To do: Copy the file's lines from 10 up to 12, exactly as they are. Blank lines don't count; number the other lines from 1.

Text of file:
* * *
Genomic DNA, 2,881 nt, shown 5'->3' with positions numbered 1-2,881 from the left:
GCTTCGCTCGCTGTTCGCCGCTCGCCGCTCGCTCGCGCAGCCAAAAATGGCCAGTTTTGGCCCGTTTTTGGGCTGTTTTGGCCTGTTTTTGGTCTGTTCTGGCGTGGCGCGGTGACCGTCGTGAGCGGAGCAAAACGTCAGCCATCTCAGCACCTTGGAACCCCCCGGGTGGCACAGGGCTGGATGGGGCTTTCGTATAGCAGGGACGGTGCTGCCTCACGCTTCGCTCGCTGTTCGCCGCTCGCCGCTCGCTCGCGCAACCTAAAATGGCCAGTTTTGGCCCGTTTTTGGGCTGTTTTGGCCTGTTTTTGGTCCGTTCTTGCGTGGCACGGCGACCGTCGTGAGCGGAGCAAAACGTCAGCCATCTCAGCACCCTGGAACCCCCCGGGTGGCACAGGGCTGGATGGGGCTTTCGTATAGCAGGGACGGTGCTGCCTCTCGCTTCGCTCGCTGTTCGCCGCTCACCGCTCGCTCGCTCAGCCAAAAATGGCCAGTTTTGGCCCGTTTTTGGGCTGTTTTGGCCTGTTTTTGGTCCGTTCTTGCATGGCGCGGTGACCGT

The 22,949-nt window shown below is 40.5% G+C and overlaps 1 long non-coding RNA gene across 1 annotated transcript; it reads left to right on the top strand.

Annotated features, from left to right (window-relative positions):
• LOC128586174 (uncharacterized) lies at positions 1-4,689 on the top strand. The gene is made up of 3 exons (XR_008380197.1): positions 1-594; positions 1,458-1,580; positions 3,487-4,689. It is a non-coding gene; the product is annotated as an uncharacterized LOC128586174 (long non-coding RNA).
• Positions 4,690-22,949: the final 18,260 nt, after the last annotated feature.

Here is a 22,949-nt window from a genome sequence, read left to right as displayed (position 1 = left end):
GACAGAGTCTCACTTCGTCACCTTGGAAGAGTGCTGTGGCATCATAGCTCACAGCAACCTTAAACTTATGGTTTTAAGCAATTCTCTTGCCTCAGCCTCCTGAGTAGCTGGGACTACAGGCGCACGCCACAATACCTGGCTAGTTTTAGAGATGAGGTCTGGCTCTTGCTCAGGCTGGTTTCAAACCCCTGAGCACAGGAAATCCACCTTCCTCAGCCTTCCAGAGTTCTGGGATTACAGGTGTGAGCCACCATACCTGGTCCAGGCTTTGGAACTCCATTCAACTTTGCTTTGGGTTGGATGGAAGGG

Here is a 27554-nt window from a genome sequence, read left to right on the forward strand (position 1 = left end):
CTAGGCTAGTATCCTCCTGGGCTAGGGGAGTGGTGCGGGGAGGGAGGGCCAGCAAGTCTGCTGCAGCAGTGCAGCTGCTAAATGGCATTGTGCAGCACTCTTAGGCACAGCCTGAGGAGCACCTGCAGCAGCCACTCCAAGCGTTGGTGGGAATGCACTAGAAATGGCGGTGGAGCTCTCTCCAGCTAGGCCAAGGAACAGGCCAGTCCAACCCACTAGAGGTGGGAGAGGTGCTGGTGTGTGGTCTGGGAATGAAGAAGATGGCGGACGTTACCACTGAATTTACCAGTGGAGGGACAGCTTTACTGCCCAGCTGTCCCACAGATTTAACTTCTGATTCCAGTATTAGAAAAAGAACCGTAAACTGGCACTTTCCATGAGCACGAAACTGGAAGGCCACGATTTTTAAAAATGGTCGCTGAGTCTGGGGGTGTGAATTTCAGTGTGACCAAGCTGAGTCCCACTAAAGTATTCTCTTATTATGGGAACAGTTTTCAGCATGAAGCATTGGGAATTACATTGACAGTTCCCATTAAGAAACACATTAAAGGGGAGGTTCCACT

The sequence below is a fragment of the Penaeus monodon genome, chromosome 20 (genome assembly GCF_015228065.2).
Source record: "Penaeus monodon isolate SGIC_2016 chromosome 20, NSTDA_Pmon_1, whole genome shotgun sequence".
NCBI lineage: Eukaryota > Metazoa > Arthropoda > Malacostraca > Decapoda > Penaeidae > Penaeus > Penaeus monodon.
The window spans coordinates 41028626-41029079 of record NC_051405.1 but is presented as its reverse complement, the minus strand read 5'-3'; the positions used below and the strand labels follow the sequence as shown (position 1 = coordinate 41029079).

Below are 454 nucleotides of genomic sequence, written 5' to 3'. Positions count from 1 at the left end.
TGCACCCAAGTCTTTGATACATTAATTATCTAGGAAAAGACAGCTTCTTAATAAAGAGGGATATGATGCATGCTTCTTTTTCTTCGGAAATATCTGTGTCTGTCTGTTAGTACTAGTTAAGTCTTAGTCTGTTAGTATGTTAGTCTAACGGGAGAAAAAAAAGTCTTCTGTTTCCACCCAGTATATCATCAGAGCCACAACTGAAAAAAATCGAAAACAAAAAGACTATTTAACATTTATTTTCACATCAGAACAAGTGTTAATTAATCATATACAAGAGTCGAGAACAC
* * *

CTAGGCTAGTATCCTCCTGGGCTAGGGGAGTGGTGCGGGGAGGGAGGGCCAGCAAGTCTGCTGCAGCAGTGCAGCTGCTAAATGGCATTGTGCAGCACTCTTAGGCACAGCCTGAGGAGCACCTGCAGCAGCCACTCCAAGCGTTGGTGGGAATGCACTAGAAATGGCGGTGGAGCTCTCTCCAGCTAGGCCAAGGAACAGGCCAGTCCAACCCACTAGAGGTGGGAGAGGTGCTGGTGTGTGGTCTGGGAATGAAGAAGATGGCGGACGTTACCACTGAATTTACCAGTGGAGGGACAGCTTTACTGCCCAGCTGTCCCACAGATTTAACTTCTGATTCCAGTATTAGAAAAAGAACCGTAAACTGGCACTTTCCATGAGCACGAAACTGGAAGGCCACGATTTTTAAAAATGGTCGCTGAGTCTGGGGGTGTGAATTTCAGTGTGACCAAGCTGAGTCCCACTAAAGTATTCTCTTATTATGGGAACAGTTTTCAGCATGAAGCATTGGGAATTACATTGACAGTTCCCATTAAGAAACACATTAAAGGGGAGGTTCCACT

The sequence below is a fragment of the Penaeus monodon genome, chromosome 20 (genome assembly GCF_015228065.2).
Source record: "Penaeus monodon isolate SGIC_2016 chromosome 20, NSTDA_Pmon_1, whole genome shotgun sequence".